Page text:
Last week I made a comment about the many hands working—often behind the scenes—to make the book business happen. Unleashing this talent, these many voices, on a unsuspecting world ought to be one
of our key objectives.
This week I attended the party for The Bookseller‘s Rising Stars of 2015 and also the magazine’s Marketing & Publicity Conference (M&PC). I never come away from such events wishing that the book business had more bright, engaged and innovative people. And yet few would deny that the sector also has an image problem: as the new Publishers Association president Joanna Prior tells us this week: “I think we have so many good stories to tell but sometimes it does get lost in the complexity of who we are.”
I’ve said this before, so I’ll try and say it in a different way this time around. I spend a lot of time telling (some regard it as spinning) stories about publishing—and it is not always easy. The corporatisation of publishing means on-the-record access to senior executives is now more difficult than ever to secure. The Amazonisation of publishing has meant that even some indie presses find it difficult to talk about their sector without fearing a tap on the shoulder. I do not lack access, but it is harder to find individuals who are willing to make their private comments public—or those who will do so without first having their views vetted and run through the corporate wash.
Perhaps some of the commentary would be unwise, controversial even. It’s not that I don’t relish the challenge: in her sign-off piece trade journalist Liz Thomson wrote that the book business had become dull, with many of the personalities having left the sector. I don’t see it that way. The press releases are unceasing and the decision makers harder to find, but the trade has never been more intrinsically interesting. Yet at the same time it has become more impenetrable, more hostile to losing control of the message.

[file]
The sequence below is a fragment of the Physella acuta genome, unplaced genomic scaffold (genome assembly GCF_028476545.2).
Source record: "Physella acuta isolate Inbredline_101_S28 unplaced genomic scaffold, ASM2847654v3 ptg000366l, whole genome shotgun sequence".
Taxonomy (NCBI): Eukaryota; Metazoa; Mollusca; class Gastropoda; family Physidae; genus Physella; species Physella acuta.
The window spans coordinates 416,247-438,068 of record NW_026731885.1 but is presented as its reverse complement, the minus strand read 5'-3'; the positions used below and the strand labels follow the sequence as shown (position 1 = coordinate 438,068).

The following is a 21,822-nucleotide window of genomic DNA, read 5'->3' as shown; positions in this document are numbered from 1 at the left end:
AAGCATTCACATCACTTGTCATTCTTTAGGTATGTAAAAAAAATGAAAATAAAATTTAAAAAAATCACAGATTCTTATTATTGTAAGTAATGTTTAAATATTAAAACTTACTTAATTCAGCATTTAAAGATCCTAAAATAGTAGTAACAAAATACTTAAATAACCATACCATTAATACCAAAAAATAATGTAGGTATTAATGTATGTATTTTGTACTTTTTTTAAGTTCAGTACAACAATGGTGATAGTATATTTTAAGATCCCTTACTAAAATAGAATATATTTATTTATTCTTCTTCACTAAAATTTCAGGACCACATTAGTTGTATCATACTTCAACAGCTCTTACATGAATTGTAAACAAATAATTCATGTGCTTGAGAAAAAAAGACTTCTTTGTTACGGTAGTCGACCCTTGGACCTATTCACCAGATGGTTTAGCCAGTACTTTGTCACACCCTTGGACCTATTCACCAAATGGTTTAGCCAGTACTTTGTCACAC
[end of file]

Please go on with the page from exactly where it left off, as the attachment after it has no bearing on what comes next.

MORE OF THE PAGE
Last year the Publishers Association set up a communications task force: it is to be hoped that Prior can push this forward—it needs to. The industry is losing too many arguments as it stands. The PA’s document “busting the myths” about copyright reform is a step in the right direction. But we need to be careful not to alienate those who have opposing minds: a confident industry—as publishing should be—is one that allows for a range of views, even uncomfortable ones.
At M&PC we heard that readers wanted authentic conversations and to be engaged in genuine ways. We ought to be good at that: the people I meet in the trade do not find it hard to express themselves. We need to make the case for books and make publishing as interesting on the outside as it is from the inside. Step forward.